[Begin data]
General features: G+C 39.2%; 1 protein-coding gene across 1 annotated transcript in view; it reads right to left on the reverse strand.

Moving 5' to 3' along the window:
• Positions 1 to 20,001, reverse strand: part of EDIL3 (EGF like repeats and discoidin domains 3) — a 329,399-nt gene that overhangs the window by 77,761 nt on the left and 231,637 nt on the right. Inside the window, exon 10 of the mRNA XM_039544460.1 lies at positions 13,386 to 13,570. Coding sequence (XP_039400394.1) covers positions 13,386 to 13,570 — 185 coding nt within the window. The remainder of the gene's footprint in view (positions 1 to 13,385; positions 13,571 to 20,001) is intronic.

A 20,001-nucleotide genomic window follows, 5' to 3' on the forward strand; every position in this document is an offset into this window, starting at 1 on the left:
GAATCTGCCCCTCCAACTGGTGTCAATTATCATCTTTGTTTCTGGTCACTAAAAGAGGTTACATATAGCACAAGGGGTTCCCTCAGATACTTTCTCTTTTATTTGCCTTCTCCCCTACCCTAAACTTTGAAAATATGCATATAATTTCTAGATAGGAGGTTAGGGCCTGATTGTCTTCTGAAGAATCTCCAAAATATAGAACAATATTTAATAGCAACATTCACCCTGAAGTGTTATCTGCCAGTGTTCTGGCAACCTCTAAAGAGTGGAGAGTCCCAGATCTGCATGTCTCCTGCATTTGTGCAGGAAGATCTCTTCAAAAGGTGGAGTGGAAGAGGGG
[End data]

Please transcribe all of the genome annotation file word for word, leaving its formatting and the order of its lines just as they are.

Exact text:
General features: G+C 39.2%; 1 protein-coding gene across 1 annotated transcript in view; it reads right to left on the reverse strand.

Moving 5' to 3' along the window:
• Positions 1 to 20,001, reverse strand: part of EDIL3 (EGF like repeats and discoidin domains 3) — a 329,399-nt gene that overhangs the window by 77,761 nt on the left and 231,637 nt on the right. Inside the window, exon 10 of the mRNA XM_039544460.1 lies at positions 13,386 to 13,570. Coding sequence (XP_039400394.1) covers positions 13,386 to 13,570 — 185 coding nt within the window. The remainder of the gene's footprint in view (positions 1 to 13,385; positions 13,571 to 20,001) is intronic.

A 20,001-nucleotide genomic window follows, 5' to 3' on the forward strand; every position in this document is an offset into this window, starting at 1 on the left:
GAATCTGCCCCTCCAACTGGTGTCAATTATCATCTTTGTTTCTGGTCACTAAAAGAGGTTACATATAGCACAAGGGGTTCCCTCAGATACTTTCTCTTTTATTTGCCTTCTCCCCTACCCTAAACTTTGAAAATATGCATATAATTTCTAGATAGGAGGTTAGGGCCTGATTGTCTTCTGAAGAATCTCCAAAATATAGAACAATATTTAATAGCAACATTCACCCTGAAGTGTTATCTGCCAGTGTTCTGGCAACCTCTAAAGAGTGGAGAGTCCCAGATCTGCATGTCTCCTGCATTTGTGCAGGAAGATCTCTTCAAAAGGTGGAGTGGAAGAGGGG